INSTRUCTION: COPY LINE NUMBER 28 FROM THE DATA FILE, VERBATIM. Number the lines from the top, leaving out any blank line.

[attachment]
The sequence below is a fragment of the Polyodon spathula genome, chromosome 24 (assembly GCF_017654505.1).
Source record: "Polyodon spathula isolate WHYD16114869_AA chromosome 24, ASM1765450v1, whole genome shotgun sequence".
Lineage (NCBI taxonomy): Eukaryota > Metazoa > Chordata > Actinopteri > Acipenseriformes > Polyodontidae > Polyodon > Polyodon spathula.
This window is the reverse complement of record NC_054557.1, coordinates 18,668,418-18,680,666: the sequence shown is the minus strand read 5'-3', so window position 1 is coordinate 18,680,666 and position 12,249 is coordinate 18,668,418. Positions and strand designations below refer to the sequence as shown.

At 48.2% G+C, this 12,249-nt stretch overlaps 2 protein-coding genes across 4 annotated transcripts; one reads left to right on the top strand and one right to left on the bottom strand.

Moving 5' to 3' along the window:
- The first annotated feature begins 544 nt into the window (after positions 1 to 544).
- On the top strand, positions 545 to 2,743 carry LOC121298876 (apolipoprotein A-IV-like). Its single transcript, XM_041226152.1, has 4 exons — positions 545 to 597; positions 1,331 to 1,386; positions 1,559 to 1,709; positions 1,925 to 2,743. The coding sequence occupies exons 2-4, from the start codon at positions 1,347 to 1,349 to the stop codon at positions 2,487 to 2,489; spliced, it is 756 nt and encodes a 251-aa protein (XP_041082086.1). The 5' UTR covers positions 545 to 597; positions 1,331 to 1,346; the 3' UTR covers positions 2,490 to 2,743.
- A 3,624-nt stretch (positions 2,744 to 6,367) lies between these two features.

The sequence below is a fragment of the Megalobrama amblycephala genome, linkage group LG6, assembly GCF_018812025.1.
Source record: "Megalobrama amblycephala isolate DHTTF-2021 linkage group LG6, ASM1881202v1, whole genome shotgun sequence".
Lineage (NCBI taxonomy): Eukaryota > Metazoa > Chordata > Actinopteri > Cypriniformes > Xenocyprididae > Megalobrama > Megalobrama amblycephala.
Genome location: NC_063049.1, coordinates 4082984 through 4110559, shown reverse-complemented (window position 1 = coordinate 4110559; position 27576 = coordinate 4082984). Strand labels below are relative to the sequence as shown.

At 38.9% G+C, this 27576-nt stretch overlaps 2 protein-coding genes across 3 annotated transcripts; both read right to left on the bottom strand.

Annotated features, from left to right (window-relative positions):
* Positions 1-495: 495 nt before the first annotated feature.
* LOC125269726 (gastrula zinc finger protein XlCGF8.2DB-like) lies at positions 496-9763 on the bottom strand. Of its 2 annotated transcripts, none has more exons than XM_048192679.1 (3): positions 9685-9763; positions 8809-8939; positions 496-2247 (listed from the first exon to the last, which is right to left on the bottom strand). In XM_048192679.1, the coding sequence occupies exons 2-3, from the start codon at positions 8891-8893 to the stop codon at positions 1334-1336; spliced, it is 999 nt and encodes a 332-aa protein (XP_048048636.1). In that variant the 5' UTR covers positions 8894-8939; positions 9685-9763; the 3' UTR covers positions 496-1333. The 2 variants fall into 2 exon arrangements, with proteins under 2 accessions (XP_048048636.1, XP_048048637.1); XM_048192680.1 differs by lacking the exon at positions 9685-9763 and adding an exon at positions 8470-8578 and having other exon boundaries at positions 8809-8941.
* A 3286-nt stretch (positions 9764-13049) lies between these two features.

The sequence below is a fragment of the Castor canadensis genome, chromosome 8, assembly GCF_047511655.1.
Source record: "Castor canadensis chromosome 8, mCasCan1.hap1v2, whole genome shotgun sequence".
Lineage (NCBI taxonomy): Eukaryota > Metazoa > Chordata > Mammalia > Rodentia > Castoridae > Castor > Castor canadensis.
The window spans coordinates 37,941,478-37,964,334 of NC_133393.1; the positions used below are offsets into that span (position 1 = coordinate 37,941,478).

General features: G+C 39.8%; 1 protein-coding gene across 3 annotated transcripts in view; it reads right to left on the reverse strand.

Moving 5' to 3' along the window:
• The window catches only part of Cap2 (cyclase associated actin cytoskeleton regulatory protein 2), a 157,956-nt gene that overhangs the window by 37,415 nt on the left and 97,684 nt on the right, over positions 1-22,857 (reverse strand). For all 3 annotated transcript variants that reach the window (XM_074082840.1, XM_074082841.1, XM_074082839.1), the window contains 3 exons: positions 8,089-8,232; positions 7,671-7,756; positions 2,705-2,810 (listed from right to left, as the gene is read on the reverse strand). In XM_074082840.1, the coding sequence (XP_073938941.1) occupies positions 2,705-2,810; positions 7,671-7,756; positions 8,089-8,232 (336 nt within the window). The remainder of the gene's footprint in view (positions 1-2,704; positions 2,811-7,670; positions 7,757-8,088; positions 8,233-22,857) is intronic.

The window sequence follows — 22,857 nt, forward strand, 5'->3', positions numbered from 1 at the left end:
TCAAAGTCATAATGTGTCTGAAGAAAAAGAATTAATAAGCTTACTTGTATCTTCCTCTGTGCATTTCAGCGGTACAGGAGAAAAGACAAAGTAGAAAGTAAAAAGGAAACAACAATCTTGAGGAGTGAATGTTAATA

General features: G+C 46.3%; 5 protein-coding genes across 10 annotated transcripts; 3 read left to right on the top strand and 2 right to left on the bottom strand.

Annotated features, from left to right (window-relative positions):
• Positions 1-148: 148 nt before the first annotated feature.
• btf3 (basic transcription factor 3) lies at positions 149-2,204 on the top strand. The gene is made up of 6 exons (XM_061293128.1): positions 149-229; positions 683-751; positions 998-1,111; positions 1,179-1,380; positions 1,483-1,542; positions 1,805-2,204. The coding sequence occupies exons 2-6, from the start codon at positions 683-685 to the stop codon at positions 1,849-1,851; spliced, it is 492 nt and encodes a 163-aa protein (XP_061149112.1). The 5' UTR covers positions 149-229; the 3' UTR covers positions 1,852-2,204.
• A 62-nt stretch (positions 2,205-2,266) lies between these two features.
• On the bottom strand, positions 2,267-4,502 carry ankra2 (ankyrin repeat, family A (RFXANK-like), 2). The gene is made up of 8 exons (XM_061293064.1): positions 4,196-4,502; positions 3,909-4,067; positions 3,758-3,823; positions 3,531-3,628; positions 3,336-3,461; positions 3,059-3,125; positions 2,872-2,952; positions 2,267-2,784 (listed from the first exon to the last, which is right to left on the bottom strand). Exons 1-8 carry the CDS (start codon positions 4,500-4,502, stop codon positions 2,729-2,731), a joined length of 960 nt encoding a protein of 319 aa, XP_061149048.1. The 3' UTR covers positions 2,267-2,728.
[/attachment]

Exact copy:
General features: G+C 46.3%; 5 protein-coding genes across 10 annotated transcripts; 3 read left to right on the top strand and 2 right to left on the bottom strand.